Date of publication: April 2016
When devastating news shatters the life of six-year-old Harvey, she finds herself in the care of a veteran social worker, Wanda, and alone in the world save for one relative she has never met—a disabled felon, haunted by a violent act he can’t escape.
Moving between past and present, Father’s Day weaves together the story of Harvey’s childhood on Long Island and her life as a young woman in Paris.
Written in raw, spare prose that personifies the characters, this remarkable novel is the journey of two people searching for a future in the ruin of their past.
Father’s Day is a meditation on the quiet, sublime power of compassion and the beauty of simple, everyday things—a breakthrough work from one of our most gifted chroniclers of the human heart.
Father's Day is about how family and how they aren't always traditional. It's told in two parts, the first being Harvey's childhood and her life after the tragic loss of her parents. And the present day with Harvey living in Paris and and preparing for her uncle to come visit. For me, the book was an easy read, but just ended up being OK. I never really found myself connected with the story or the characters.
Of the two story-lines, I enjoyed the past more than the present. I liked watching the developing relationship between Jason and Harvey. But, I also found the book a bit slow at times and found myself skimming parts of it. I think for me the biggest problem I had with the book was suspending dis-belief that a man like Jason would ever be granted custody of his young niece. With all that he had in his past, I don't think in reality that would ever happen today. Especially with all of the things that have been in the news about child welfare lately. Having that in the back of my mind kind of ruined to story for me. But that's on me. I did like the ending reveal and was very touched by it.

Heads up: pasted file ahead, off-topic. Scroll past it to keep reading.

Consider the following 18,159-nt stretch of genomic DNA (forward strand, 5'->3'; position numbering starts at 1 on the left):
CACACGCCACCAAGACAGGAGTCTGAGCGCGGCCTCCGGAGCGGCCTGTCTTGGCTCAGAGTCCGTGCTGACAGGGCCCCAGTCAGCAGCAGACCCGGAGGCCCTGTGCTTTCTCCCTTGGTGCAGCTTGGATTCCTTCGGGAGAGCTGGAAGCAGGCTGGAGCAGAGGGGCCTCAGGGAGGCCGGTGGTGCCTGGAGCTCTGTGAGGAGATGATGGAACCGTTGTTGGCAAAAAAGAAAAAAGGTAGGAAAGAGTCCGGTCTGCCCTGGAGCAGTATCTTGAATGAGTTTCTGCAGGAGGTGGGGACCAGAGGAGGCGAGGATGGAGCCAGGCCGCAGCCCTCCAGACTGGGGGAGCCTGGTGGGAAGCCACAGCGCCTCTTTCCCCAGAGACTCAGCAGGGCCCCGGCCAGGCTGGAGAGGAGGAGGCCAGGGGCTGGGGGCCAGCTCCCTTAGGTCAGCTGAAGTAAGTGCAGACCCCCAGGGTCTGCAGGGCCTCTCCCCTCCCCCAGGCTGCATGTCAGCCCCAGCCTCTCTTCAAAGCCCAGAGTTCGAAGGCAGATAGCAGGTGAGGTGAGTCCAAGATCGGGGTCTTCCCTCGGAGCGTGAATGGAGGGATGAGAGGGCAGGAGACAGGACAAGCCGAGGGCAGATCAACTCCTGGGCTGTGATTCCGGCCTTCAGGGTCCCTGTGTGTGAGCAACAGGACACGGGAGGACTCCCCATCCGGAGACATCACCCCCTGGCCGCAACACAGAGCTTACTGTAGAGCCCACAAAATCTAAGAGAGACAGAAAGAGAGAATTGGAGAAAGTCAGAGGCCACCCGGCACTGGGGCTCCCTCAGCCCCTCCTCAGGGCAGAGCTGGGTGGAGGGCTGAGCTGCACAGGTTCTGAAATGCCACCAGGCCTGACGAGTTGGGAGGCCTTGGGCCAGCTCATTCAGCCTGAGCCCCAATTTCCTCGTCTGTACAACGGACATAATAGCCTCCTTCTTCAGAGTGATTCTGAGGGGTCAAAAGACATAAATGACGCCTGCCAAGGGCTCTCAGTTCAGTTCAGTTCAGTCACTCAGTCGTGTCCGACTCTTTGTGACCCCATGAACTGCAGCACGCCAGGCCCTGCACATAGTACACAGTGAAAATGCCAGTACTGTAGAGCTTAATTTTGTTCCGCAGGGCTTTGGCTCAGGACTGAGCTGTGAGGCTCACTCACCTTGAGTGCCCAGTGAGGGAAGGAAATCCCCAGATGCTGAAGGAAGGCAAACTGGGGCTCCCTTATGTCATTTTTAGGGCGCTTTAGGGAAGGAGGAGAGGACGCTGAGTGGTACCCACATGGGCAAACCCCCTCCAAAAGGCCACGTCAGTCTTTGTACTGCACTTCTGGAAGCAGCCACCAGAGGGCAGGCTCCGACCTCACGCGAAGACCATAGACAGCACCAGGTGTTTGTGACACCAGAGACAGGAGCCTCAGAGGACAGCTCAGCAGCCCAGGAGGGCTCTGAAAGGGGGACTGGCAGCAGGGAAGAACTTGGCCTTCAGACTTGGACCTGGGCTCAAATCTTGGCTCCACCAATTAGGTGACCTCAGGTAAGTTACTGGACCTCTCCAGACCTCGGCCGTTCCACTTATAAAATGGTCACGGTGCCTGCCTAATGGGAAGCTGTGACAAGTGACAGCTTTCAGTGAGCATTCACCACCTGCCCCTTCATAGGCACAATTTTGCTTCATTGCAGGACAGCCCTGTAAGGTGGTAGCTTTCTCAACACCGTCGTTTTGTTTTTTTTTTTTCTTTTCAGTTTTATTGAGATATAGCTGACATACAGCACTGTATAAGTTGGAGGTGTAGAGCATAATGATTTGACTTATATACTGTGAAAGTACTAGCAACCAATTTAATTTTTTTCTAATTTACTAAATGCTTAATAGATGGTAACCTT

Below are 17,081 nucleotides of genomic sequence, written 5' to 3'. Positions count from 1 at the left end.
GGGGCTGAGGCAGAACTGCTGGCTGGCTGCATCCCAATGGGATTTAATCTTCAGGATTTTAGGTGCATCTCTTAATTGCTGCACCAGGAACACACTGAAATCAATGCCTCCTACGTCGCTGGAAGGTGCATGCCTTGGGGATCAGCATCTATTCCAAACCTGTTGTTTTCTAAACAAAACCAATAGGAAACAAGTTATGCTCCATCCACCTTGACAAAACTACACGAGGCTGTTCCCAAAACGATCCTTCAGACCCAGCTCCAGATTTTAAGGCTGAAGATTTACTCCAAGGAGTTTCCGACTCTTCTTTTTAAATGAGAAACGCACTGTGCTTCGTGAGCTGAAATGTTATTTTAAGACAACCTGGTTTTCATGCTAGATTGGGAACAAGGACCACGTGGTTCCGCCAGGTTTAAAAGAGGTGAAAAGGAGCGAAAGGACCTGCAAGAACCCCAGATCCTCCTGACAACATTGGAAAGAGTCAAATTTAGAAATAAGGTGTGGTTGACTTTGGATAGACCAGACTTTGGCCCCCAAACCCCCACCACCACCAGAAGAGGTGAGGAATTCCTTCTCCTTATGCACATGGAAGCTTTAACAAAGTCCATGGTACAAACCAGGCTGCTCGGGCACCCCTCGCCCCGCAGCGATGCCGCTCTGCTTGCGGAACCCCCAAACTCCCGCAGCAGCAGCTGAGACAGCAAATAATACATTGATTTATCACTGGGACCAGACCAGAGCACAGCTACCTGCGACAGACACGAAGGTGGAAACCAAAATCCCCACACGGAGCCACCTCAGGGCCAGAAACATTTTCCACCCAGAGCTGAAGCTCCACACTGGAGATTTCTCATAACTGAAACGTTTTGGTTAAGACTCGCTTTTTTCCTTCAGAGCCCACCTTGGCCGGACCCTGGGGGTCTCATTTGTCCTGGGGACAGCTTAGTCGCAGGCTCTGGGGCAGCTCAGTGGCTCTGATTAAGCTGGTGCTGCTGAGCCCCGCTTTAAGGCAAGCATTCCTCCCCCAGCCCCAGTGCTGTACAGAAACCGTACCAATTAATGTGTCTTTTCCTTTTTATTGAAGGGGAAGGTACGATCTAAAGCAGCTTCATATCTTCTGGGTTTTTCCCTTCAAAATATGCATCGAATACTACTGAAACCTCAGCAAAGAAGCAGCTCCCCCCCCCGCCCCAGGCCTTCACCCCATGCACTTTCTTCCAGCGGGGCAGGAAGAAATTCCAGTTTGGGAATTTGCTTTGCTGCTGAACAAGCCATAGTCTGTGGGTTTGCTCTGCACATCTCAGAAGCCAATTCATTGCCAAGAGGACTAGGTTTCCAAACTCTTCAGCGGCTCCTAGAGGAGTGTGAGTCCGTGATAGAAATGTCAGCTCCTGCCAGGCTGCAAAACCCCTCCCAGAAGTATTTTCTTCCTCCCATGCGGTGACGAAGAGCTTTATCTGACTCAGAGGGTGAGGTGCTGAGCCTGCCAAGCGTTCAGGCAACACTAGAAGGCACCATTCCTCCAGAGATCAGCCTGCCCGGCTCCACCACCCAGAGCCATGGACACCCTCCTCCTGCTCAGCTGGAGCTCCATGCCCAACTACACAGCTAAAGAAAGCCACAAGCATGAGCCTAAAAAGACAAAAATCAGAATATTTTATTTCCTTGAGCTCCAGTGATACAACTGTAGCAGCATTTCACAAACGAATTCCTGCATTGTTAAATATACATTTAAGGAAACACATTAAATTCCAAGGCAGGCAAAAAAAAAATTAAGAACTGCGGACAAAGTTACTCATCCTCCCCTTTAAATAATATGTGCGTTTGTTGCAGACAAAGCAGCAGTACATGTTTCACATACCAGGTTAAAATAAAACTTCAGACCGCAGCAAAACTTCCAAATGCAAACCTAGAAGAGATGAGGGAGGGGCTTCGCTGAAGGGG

This is the first book that I have read by this author. I did like his writing style and I will have to seek out his earlier works. I have heard good things about them.
About Simon Van Booy
Simon Van Booy is the author of two novels and two collections of short stories, including The Secret Lives of People in Love and Love Begins in Winter, which won the Frank O’Connor International Short Story Award. He is the editor of three philosophy books and has written for The New York Times, The Guardian, NPR, and the BBC. His work has been translated into fourteen languages. He lives in Brooklyn with his wife and daughter.
Simon’s Tour Stops
Tuesday, April 26th: BookNAround
Wednesday, April 27th: A Bookish Way of Life
Wednesday, April 27th: A Soccer Mom’s Book Blog
Thursday, April 28th: Bibliophiliac
Friday, April 29th: Sarah Reads Too Much
Tuesday, May 3rd: FictionZeal
Thursday, May 5th: she treads softly
Monday, May 9th: Jen’s Book Thoughts
Tuesday, May 10th: Sara’s Organized Chaos
Wednesday, May 11th: Bibliotica
Thursday, May 12th: A Book Geek
Monday, May 16th: Novel Escapes
Tuesday, May 17th: The many thoughts of a reader
Wednesday, May 18th: From the TBR Pile
Thursday, May 19th: Ms. Nose in a Book
Friday, May 20th: Time 2 Read